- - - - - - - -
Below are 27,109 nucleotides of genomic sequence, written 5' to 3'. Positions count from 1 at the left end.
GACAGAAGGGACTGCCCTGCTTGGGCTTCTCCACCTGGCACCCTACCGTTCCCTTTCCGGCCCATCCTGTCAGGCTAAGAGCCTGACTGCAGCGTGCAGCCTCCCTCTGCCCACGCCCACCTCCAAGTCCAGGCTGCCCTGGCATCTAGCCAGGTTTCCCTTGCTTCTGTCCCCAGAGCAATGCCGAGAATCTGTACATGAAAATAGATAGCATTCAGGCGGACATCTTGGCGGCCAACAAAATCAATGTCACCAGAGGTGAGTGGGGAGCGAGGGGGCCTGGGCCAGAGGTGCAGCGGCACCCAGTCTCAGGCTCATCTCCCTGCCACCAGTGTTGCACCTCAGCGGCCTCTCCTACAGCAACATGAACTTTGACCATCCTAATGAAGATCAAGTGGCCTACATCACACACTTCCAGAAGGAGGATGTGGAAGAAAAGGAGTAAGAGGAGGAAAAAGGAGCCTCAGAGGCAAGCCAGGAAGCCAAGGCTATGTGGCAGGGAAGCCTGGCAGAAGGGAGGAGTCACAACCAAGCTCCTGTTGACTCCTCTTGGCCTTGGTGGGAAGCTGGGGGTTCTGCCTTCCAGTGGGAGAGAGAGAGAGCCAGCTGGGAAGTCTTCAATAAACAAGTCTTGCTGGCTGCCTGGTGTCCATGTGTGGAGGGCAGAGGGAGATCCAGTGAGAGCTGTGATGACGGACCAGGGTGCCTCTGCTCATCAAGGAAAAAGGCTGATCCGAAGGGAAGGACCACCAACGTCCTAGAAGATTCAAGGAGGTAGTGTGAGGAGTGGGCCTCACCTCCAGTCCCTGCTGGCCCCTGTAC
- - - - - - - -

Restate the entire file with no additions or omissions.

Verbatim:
Below are 27,109 nucleotides of genomic sequence, written 5' to 3'. Positions count from 1 at the left end.
GACAGAAGGGACTGCCCTGCTTGGGCTTCTCCACCTGGCACCCTACCGTTCCCTTTCCGGCCCATCCTGTCAGGCTAAGAGCCTGACTGCAGCGTGCAGCCTCCCTCTGCCCACGCCCACCTCCAAGTCCAGGCTGCCCTGGCATCTAGCCAGGTTTCCCTTGCTTCTGTCCCCAGAGCAATGCCGAGAATCTGTACATGAAAATAGATAGCATTCAGGCGGACATCTTGGCGGCCAACAAAATCAATGTCACCAGAGGTGAGTGGGGAGCGAGGGGGCCTGGGCCAGAGGTGCAGCGGCACCCAGTCTCAGGCTCATCTCCCTGCCACCAGTGTTGCACCTCAGCGGCCTCTCCTACAGCAACATGAACTTTGACCATCCTAATGAAGATCAAGTGGCCTACATCACACACTTCCAGAAGGAGGATGTGGAAGAAAAGGAGTAAGAGGAGGAAAAAGGAGCCTCAGAGGCAAGCCAGGAAGCCAAGGCTATGTGGCAGGGAAGCCTGGCAGAAGGGAGGAGTCACAACCAAGCTCCTGTTGACTCCTCTTGGCCTTGGTGGGAAGCTGGGGGTTCTGCCTTCCAGTGGGAGAGAGAGAGAGCCAGCTGGGAAGTCTTCAATAAACAAGTCTTGCTGGCTGCCTGGTGTCCATGTGTGGAGGGCAGAGGGAGATCCAGTGAGAGCTGTGATGACGGACCAGGGTGCCTCTGCTCATCAAGGAAAAAGGCTGATCCGAAGGGAAGGACCACCAACGTCCTAGAAGATTCAAGGAGGTAGTGTGAGGAGTGGGCCTCACCTCCAGTCCCTGCTGGCCCCTGTAC